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Spellbound in Davao City with magicians from Asia

September 19, 2012 4:05pm
Magicians—masters of illusion and diversion that they are—get together for conferences just like other professionals. That's what the Asian Magic Association did from September 14 to 17 in Davao City, where they staged two nights of spellbinding performances.

The first evening of magic featured France’s Jordan Gomez (famous for his award-winning act in which he manipulates CDs and M&M’s), Australia’s Tim Ellis (record holder of the world’s longest magic show – 75 hours!), and Mark Yong who reportedly proposed marriage to his act partner, Pinky Loo (the couple is known for changing costume 14 times within 58 seconds).

Saturday night was the second set and hordes of spectators gathered at the gymnasium of Matina campus of the University of Mindanao.
 
There was silence while the lights were off then a beam from a spotlight cut through the darkness and focused the audience's attention to the stage where an enchanting dance got the evening of acts started.
 
The audience came to life when the host of the night, Malaysian magic superstar Vincent Tan, came out as the other performers on stage executed their moves.
 
In between the acts of each performer or duo, Tan displayed his tricks. He tied both his hands in between his legs. Once his hands were hidden underneath his black jacket, his right hand would immediately emerge and shake the hand of the guy who tied him.
 
In another trick, he let a P100 bill fly and then at midair, he turned it into a P500 bill.
 
Later came Japan’s Fukai and Kimika, a husband-and-wife team well-known for their so-called parasol act.
 
Fukai danced onstage with his umbrellas of different colors and with perfect timing, Kimika seemingly pulled out of thin air a variety of big and small umbrellas. It was psychedelic.
 
The end of the first part of the evening's set of performances had Frenchman Mikhael Szanyiel display his comedic style.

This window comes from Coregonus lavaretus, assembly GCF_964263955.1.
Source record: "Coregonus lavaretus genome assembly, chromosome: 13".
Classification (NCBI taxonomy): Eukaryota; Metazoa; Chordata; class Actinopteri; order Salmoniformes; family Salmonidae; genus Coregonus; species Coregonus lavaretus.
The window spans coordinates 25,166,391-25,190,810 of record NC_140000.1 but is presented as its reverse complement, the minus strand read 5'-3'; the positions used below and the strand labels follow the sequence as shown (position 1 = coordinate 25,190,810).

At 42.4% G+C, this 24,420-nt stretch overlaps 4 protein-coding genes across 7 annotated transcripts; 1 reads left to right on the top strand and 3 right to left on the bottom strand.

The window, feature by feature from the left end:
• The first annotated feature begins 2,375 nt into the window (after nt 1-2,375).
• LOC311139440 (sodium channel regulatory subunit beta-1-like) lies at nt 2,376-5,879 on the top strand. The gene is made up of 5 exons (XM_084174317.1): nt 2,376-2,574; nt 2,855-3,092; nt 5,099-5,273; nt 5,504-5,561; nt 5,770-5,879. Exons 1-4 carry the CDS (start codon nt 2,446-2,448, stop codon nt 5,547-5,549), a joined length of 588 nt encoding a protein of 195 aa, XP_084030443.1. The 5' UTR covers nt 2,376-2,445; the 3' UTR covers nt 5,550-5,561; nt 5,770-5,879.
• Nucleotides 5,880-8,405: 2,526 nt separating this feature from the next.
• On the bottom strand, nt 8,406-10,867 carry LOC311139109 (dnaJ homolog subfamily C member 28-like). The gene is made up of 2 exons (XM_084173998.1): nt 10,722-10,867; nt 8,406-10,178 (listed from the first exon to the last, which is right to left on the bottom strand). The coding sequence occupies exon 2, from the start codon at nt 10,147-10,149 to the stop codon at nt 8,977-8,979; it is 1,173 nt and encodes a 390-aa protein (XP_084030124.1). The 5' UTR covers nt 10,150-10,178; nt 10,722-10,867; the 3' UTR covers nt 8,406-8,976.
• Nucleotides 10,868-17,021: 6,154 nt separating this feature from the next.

Szanyiel won second place in comedy magic at the recently concluded International Federation of Magic Societies (FISM or Federation Internationale des Societes Magiques) in England.
 
The French magician didn’t say a word during his entire act. Only an assortment of sound effects and music punctuated his act. His microphone kept moving away from his mouth whenever he tried to talk into it.
 
He struck a magical chord with the audience when he danced to the tune of the popular Filipino song, “Otso-otso.” He also danced the moonwalk dance of Michael Jackson to the tune of the late singer’s hit song.
 
After a 10-minute break, the second part started with the presentation of Cris G. Castro, head of the Inner Magic Club, a society of Filipino magicians. He showed us why he deserved to be the only Filipino to receive the Merlin Award for excellence in the art of magic.
 
Davao’s homegrown talent, James Infiesto, also displayed his tricks, including placing a woman in a box and inserted swords into the box. One of the country’s top illusionists, he incorporates the culture of Davao in his performances.
 
“James had a stroke last year but now he has staged a comeback,” Tan said.
 
A pair who had to travel halfway around the world just to be in Davao was 2003 FISM awardee Danny Cole and his wife. The American couple mesmerized the audience with their electrifying antics.

Cole started his act with a men’s fashion catalogue and from it he chose the necktie that would go with his coat and pants. He placed the catalogue in his neck and for a few seconds, he pulled the magazine and there it was, he was already wearing the necktie.
 
But the most entertaining part was when his wife came. She had parts of an electric fan in hand. As Cole tried to read the instructions, his wife assembled the fan. By the time he was done reading, the fan was ready for use.
 
The Coles magically assemble an electric fan in a night of magic in Davao City. 
 
Perhaps the best of all performances was saved for the finale – from Korea’s Yu Ho Jin, who was crowned 2012 FISM World Champion of Magic in Blackpool.
 
Only 19 years old, he masterfully showed off some terrific sleight-of-hand magic. Before our eyes, he appeared to delete what was written or printed on the playing card. He also cut a card leaving one-fourth of it and throwing away the rest. Then, he concentrated and in a few seconds, the card was whole again.
 
Allan Abais, a radio announcer from Davao City, said, “It was my first time to see heart and soul breaking tricks.”
 
The gathering of magicians that Davao hosted was the ninth.

The first AMA convention was held in 2004 in Shenzhen, China, which hosted again in 2006.

Bangkok, Thailand was host two times: in 2005 and 2008.

The AMA magicians also convened in Hong Kong twice: in 2007 and last year.

The other two venues were Jong So, China in 2009 and Toba, Japan in 2010. – ELR/KG/HS, GMA News



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